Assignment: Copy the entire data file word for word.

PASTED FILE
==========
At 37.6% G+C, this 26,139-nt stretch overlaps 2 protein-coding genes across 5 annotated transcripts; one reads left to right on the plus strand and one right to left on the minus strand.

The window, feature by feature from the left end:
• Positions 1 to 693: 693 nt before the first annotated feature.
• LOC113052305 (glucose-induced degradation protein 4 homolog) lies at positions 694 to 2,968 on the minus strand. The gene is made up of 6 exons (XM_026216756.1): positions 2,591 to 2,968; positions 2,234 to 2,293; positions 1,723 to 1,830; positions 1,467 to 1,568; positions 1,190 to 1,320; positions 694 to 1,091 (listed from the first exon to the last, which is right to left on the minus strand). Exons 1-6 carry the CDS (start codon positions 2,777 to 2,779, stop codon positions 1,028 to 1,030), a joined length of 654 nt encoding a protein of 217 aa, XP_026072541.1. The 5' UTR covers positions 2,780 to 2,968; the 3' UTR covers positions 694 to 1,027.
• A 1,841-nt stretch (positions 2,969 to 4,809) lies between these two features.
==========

At 37.6% G+C, this 26,139-nt stretch overlaps 2 protein-coding genes across 5 annotated transcripts; one reads left to right on the plus strand and one right to left on the minus strand.

The window, feature by feature from the left end:
• Positions 1 to 693: 693 nt before the first annotated feature.
• LOC113052305 (glucose-induced degradation protein 4 homolog) lies at positions 694 to 2,968 on the minus strand. The gene is made up of 6 exons (XM_026216756.1): positions 2,591 to 2,968; positions 2,234 to 2,293; positions 1,723 to 1,830; positions 1,467 to 1,568; positions 1,190 to 1,320; positions 694 to 1,091 (listed from the first exon to the last, which is right to left on the minus strand). Exons 1-6 carry the CDS (start codon positions 2,777 to 2,779, stop codon positions 1,028 to 1,030), a joined length of 654 nt encoding a protein of 217 aa, XP_026072541.1. The 5' UTR covers positions 2,780 to 2,968; the 3' UTR covers positions 694 to 1,027.
• A 1,841-nt stretch (positions 2,969 to 4,809) lies between these two features.